from Kongsberg, Norway, Birger (Olympic gold medal
winner in 1932 and 1936) and Sigmund (Olympic silver
in1928), toured the United States, participating in
numerous jumping tournaments, including one
hosted by the Seattle Ski Club at Snoqualmie Summit.
Showing the dominance of that country's
jumpers, seven of the 16 competitors were from
Kongsberg. Birger won the tournament in front of
4,000 spectators.
In 1940, the Seattle Parks Department got
out of the ski area business, concluding that Snoqualmie
Pass was too far away for a city park. Ski
Lifts, Inc. took over the ski area's operations, and
renamed it Snoqualmie Pass Ski Area.
From 1940 until WWII, there were a number
of epic battles for new distance records between
Sun Valley's Alf Engen and Torger Tokle (member
of the Norway Ski Club of New York), a recent immigrant
and rising jumping star.
Alf Engen won the 1940 Pacific Northwest
Championship Tournament at Leavenworth,
jumping 252 feet, thought at first to be a new national
distance record.
The year's biggest tournament was the 1940
National Four-Way Championship Tournament.
Downhill and slalom races were held on Mount
Baker, the cross-country race on Snoqualmie Pass,
and the jumping competition at the Milwaukee Ski
Bowl, on a new giant ski-jump built for the event.
64 FWSA 90th Anniversary Booklet / 1930 - 2020
The best skiers in the county competed. Seattle's
Sigurd Hall won the downhill race, Alf
Engen was third, but won the slalom. In the jumping
event, Torger Tokle had longer jumps than
Engen, but Engen won on form points. Showing
he was an all-around skier, Alf Engen won the
Four-Way Championship. Engen's brother Sverre
was second, Sigurd Hall, third, and Portland's Hjalmar
Hvan, fourth. Hall was tragically killed the following
month in the Silver Skis race on Mt.
Rainier, when he hit some rocks after skiing into a
fog bank.
In February, 1941, at Iron Mountain, Michigan,
Alf Engen jumped 267 feet to set a new the
North American distance record. His success was
short-lived.
Two hours later at Leavenworth,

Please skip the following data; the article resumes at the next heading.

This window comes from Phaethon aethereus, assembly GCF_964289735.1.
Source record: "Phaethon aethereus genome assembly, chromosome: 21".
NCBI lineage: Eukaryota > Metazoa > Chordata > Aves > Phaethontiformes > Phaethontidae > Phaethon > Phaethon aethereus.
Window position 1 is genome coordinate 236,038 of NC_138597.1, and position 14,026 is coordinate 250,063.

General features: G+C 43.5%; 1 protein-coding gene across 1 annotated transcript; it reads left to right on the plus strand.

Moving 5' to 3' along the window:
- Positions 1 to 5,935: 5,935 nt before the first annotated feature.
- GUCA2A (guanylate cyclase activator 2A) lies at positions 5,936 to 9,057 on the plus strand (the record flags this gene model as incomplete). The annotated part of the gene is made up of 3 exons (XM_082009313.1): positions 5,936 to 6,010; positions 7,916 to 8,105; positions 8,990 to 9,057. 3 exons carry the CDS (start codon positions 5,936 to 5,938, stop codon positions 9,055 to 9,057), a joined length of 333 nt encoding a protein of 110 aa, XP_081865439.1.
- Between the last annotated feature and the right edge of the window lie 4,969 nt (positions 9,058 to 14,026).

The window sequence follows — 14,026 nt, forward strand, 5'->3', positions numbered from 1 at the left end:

Washington, Torger Tokle exceeded Engen's distance,
setting a new record of 273 feet. At the National
Jumping Championships at the Milwaukee
Ski Bowl in March, 1941, Tokle, jumped 288 feet,
to set his second North American distance record
in less than a month. Alf Engen was second. Showing
the level of competition, six jumpers at the
tournament were later inducted into the U.S. Ski
and Snowboard Hall of Fame.
In 1941, nearly one-half million people went
to Washington's mountain resorts. Skiing was a $1
million industry and there were 65,000 local skiers
in Western Washington. Tokle set another distance
record in 1942, jumping 289 feet at Iron Mountain,
Michigan, with Engen finishing fourth.
World War II changed everything. Skiing
stopped as men went off to war, and women had
to deal with war-time living conditions that included
rationing of items such as gasoline and tires.
U.S. Army Mountain Troops trained at Mount
Rainier from 1940 to 1942, before moving to
Camp Hale, Colorado, in 1943, and local ski clubs
taught soldiers and sailors how to ski on Snoqualmie
Pass. Snoqualmie Pass was the only ski area to
remain open, as skiers shared their gas ration coupons
to drive there. In 1945, Torger Tokle was

The Far West Ski Association Turns 90

Table of Contents for the Digital Edition of The Far West Ski Association Turns 90

Index
The Far West Ski Association Turns 90 - Cover1
The Far West Ski Association Turns 90 - Cover2
The Far West Ski Association Turns 90 - 1
The Far West Ski Association Turns 90 - 2
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The Far West Ski Association Turns 90 - Index